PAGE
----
9. Good hire, someone who know the Boulder limitations(Regents Kroll and Shoemaker I am calling you out).
    We were put in a tough situation and I think RG made a good choice.
    We have all been through a lot of frustration through the years since they made a mistake by firing Gary B.
    stay strong and continue to support the Buffs.
    Now if the Pac 12 can just fire Larry Scott. Step up DiStefano!

      1. 100%. That is why I posted it. And thought it was funny The similarities are absolutely there, but you won’t see that type of story about Dorrell.

        Go Buffs

  10. Well, clearly Taylor is another relationship hire. But, that doesn’t mean it’s not a good hire. He can probably relate well to recruits on a variety of levels. And, for a relatively young man, has a pretty diverse coaching background, and has been around a variety of players, staffs, etc.

    Seems to fit the Dorrell pattern. Not splashy, but could work well.

    Go Buffs

    1. Eric, the word “splashy” is being overused on this site regarding the Buffs. Were Dal Ward, Eddie Crowder, Bill McCartney splashy hires. Answer; NO. How are you going to get a splashy hire in February after the coach that you hired a year ago suddenly leaves you? MT really was not that splashy of a hire. I guess what I’m trying to say, what the hell is a “splash” hire? Maybe Nick Saban, Urban Myers, ……..I guess there might be some others out there but really can’t think of that many. Ogeron at LSU was not splashy, Debo at Clemson was not splashy.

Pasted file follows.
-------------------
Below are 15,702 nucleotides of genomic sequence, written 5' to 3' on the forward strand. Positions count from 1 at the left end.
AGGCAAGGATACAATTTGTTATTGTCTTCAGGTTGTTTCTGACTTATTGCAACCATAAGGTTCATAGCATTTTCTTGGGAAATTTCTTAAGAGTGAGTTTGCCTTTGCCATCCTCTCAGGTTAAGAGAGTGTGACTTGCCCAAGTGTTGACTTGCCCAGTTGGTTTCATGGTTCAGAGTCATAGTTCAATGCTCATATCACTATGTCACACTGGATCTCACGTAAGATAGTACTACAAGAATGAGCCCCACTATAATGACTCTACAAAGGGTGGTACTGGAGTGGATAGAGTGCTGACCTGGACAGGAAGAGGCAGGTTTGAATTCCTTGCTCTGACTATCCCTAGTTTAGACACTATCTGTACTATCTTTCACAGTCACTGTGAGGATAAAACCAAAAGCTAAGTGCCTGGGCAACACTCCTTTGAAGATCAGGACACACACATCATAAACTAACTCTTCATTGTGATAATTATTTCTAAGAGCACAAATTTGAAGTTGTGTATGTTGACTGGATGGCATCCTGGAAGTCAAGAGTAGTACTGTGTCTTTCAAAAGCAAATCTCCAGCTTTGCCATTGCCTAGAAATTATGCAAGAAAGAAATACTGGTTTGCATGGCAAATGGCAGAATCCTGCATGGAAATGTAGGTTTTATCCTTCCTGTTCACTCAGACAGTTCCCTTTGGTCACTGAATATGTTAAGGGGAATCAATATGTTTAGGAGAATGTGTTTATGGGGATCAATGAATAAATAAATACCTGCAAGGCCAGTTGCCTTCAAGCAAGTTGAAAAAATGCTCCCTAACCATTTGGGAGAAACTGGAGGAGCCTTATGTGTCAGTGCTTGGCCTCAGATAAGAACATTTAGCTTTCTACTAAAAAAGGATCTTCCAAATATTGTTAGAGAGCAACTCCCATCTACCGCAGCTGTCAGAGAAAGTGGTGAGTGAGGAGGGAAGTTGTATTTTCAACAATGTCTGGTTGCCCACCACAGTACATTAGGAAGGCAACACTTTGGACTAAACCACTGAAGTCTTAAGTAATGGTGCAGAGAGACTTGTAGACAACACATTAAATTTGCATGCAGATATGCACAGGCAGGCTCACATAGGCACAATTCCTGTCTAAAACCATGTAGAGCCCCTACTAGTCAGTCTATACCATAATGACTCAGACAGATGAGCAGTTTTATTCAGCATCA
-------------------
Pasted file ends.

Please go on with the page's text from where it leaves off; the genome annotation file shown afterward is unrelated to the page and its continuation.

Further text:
Let’s make a pact and ban that word for awhile, maybe for a long time. KD wins games as HC we go to a bowl finally, he has a good recruiting class in Dec. 2020, and even then we don’t need “SPLASHY.” Just good coaching, continuity, and some decent success for the next number of years, and a relevant program that can be thought of in the mix to compete in the PAC 12 to win a title.

      1. I think EB or Sark would have been splashy hires. Maybe Avalos. As to assistants? Maybe a name people outside the embree family would know?

        Now again, as you point out, does splash = success? Not necessarily.

        And about Taylor, specifically, vs Pupunu, you can maybe make a case that a guy who played nfl te for 9 yrs may not be as good a coach/teacher as a guy who coached nfl te’s for three.

        That is karl’s Job to sort out. And as I said, I am giving him the benefit of the doubt on Taylor. Plus, he has a relationship there.

        If Taylor can relate to and recruit kids well? That’ll go a long way. He is young, and yet has a varied background already, so may be able to do just that.

        Go Buffs

  11. This is a fantastic article. I totally agree with the premise. As an aside, I believe all the potential hires that had previous coaching experience should be considered retreads as in they were fired from their jobs. I think Rick George has the experience to pick the best of the bunch given that we, like most schools chose not to buy a current head coach like MSU did. We did our own thing which I think is what it means to be a Buff. We don’t buy what we need, we create it as in Bill McCartney and Eddie Crowder. It may not work out like some of our hires, but that’s life. You can’t make the situation “better” by complaining about it but you can by supporting it and moving onward.